Cinque Terre

Cinque Terre is a beautiful area along the Italian coast as it heads west toward France. It is named for the five villages tucked into ravines: Monterosso, Vernazza, Corniglia, Manarola, and Riomaggiore.   On the map it looks like the armpit of Italy.  In reality it’s like romance.

Daniela and Paolo planned a two day vacation for us in Cinque Terre. We drove through Tuscany and had to stop to see the Leaning Tower of Pisa.  No one in our family had ever been there.  Gigi had never been there either.  Of course, we had to take a few of the classic photos.  At first Hank refused, but  Gigi was willing.

For the night we stayed outside of the area in a monestary in a small town, Boca di Magra.

Monastero San Croce sits up on a hillside looking over a river as it opens to the sea.  Across the river are the mountains white from marble.  Here we were the only Americans. Dinner began standing as the monks prayed in Italian. We stood and waited as our kids experimented crossing themselves.

The food was simple and tasty home cooked but Italian. Risotto with chopped frozen vegetables, a salad bar with raddichio, regional cheese and cold cuts. It was as if our mothers had suddenly become Italian and were cooking for us. It was tasty and satisfying.

In the morning, Paolo piloted a boat he had rented to take us on our tour of Cinque Terre. The ride took all day and was amazing. As we motored between the penisula and an island we watched a town and then fort go by. We anchored in a turquoise bay and jumped in to swim. It was effortless to be in that water. The temperature was perfect. The salt in the water kept us floating. It was hard to get back in the boat.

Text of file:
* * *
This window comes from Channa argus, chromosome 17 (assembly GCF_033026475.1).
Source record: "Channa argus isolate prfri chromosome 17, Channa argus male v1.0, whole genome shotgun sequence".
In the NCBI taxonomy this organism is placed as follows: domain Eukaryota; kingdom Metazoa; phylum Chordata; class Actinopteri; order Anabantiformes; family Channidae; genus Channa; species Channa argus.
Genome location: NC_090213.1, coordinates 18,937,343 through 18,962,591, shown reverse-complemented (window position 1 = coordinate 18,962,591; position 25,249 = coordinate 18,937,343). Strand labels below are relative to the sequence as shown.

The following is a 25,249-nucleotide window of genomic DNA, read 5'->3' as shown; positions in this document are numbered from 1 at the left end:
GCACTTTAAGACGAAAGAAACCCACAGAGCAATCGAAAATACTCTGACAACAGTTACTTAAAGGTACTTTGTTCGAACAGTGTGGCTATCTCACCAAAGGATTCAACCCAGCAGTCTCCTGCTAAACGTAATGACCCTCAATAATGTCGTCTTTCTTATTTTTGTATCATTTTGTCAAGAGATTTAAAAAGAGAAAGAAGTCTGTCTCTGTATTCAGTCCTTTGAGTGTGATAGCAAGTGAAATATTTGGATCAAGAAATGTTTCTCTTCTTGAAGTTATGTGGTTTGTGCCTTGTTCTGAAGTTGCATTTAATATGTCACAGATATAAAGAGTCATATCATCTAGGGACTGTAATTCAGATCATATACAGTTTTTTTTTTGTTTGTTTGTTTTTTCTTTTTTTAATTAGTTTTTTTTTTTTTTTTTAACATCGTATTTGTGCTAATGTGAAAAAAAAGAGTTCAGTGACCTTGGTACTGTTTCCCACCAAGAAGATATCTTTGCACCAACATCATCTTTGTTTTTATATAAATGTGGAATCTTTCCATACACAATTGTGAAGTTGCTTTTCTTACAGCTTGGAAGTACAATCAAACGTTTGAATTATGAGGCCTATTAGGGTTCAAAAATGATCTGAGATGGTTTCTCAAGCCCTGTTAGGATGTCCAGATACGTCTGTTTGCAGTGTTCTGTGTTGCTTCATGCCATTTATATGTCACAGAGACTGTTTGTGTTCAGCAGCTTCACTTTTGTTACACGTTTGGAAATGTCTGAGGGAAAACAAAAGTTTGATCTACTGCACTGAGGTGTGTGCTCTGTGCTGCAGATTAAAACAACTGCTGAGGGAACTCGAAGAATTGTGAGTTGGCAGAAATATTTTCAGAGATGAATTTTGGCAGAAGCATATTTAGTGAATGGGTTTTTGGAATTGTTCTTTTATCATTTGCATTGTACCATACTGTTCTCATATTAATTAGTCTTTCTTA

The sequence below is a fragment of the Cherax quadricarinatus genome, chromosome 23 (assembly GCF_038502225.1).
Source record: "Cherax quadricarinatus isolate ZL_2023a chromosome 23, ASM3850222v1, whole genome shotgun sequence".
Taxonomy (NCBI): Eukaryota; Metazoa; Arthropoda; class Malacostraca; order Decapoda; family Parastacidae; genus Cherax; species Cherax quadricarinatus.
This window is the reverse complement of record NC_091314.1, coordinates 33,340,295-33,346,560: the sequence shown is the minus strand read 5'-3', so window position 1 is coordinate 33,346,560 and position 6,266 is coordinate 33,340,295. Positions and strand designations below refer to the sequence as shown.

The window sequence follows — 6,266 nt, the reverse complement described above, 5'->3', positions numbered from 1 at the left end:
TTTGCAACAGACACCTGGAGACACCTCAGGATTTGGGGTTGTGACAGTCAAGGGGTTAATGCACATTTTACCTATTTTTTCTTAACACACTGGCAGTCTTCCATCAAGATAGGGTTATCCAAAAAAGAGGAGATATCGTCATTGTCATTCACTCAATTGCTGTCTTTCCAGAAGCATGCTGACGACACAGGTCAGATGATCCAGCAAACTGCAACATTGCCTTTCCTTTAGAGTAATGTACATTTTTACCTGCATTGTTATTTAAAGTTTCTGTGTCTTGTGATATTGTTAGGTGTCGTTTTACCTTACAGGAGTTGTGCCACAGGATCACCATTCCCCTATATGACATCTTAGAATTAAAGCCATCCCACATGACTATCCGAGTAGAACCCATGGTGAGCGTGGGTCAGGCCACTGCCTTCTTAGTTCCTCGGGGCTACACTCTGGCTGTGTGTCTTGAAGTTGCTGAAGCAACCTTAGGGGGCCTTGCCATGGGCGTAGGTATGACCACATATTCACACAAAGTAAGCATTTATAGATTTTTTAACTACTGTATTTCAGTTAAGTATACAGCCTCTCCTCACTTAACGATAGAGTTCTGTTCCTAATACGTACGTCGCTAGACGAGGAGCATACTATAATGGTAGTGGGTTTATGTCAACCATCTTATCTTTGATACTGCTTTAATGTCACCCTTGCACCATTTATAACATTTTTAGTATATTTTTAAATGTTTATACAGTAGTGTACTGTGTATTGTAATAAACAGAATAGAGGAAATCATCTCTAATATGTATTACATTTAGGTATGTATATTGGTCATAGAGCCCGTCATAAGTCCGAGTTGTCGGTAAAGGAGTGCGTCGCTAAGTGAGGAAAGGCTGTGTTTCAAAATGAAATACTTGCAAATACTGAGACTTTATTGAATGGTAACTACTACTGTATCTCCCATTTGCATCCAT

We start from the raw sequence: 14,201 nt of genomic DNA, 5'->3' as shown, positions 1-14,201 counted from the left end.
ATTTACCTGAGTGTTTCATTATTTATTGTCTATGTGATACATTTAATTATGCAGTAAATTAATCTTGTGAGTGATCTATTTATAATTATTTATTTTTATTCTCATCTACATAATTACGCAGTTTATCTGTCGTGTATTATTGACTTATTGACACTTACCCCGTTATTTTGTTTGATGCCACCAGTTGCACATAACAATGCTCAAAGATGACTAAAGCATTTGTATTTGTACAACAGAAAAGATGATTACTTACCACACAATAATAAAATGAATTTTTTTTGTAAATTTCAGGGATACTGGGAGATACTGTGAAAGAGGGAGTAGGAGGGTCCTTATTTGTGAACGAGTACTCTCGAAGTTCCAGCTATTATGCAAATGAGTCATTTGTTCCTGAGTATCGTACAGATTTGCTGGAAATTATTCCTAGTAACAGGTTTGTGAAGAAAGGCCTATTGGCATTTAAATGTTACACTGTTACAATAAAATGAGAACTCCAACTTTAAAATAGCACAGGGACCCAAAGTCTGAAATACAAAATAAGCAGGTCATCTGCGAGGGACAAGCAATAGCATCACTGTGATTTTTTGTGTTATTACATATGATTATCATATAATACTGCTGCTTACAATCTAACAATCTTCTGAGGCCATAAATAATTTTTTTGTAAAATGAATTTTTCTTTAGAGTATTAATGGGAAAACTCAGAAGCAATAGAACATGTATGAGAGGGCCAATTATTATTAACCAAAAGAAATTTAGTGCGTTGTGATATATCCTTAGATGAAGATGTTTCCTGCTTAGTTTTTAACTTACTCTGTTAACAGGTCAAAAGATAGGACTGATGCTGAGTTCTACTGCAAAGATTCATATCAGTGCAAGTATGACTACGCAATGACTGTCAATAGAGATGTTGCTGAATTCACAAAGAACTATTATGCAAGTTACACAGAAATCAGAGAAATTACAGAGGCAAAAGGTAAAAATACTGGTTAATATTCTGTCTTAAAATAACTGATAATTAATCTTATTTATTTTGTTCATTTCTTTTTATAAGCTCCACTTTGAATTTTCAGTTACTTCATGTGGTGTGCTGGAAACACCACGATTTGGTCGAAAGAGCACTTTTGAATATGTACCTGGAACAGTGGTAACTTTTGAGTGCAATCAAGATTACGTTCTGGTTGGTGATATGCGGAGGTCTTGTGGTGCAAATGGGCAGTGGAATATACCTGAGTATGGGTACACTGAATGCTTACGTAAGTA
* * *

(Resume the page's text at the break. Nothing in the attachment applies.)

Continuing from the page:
RiomaggioreAs we headed toward the villages of Cinque Terre, Bill and I remembered our first trip to Italy together shortly after we started dating. We spent a few nights in Riomaggiore, eating pesto, drinking grappa, madly in love.  We really wanted to head back in there and relive the romance. As we headed toward the dock, our motor got entangled in the lines of other boats. We had to watch Riomaggiore and our nostalgia disappear as Paolo backed the boat away.



We were able to reach the town of Vernazza by boat, however. Here, like the other villages of Cinque Terre, the main street winds up steeply into the ravine. Stores and restaurants line the road. Few if any cars have access to the main road. Instead it’s packed with people, mostly tourists.


To the sides of the main road small alleys, often made of only stairs, cut into the hillside with tall stucco homes on either side. I snuck the kids into one of these narrow alleys, and within 10 yards we were away from the tourists and into a unique part of Italy.


At the ferry dock of Vernazza everyone was jumping into the warm sea.  We did the same.


On the boat ride back from the village we again anchored to jump into the water.  We swam and floated.  We climbed onto the rocks and sunned.  We returned to the monastery to listen to the prayers, eat, and recharge for the next day of adventure.  Recharging only after the disco below the monastery had finished a loud rendition of ABBA’s Mama Mia.  I still have that song stuck in my head.  Maybe that’s my way of praying.

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